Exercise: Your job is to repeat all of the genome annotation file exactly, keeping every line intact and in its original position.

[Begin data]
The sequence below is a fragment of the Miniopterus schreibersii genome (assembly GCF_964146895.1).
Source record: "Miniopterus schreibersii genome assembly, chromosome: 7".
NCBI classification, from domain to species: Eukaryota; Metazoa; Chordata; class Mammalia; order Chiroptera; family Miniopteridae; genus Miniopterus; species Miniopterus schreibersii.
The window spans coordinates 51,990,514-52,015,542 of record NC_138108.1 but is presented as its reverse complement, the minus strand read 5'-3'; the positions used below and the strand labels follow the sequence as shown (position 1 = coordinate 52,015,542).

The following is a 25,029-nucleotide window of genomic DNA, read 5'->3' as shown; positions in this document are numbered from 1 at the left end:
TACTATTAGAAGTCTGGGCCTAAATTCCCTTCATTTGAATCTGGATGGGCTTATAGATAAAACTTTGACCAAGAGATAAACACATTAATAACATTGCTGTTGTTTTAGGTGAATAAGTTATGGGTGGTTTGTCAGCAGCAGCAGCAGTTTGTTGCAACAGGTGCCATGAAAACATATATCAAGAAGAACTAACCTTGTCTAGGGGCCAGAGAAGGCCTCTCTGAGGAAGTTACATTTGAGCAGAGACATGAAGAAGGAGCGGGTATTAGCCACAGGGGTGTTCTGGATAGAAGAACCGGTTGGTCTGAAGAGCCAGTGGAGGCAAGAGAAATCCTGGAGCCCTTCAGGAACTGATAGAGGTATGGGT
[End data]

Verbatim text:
The sequence below is a fragment of the Miniopterus schreibersii genome (assembly GCF_964146895.1).
Source record: "Miniopterus schreibersii genome assembly, chromosome: 7".
NCBI classification, from domain to species: Eukaryota; Metazoa; Chordata; class Mammalia; order Chiroptera; family Miniopteridae; genus Miniopterus; species Miniopterus schreibersii.
The window spans coordinates 51,990,514-52,015,542 of record NC_138108.1 but is presented as its reverse complement, the minus strand read 5'-3'; the positions used below and the strand labels follow the sequence as shown (position 1 = coordinate 52,015,542).

The following is a 25,029-nucleotide window of genomic DNA, read 5'->3' as shown; positions in this document are numbered from 1 at the left end:
TACTATTAGAAGTCTGGGCCTAAATTCCCTTCATTTGAATCTGGATGGGCTTATAGATAAAACTTTGACCAAGAGATAAACACATTAATAACATTGCTGTTGTTTTAGGTGAATAAGTTATGGGTGGTTTGTCAGCAGCAGCAGCAGTTTGTTGCAACAGGTGCCATGAAAACATATATCAAGAAGAACTAACCTTGTCTAGGGGCCAGAGAAGGCCTCTCTGAGGAAGTTACATTTGAGCAGAGACATGAAGAAGGAGCGGGTATTAGCCACAGGGGTGTTCTGGATAGAAGAACCGGTTGGTCTGAAGAGCCAGTGGAGGCAAGAGAAATCCTGGAGCCCTTCAGGAACTGATAGAGGTATGGGT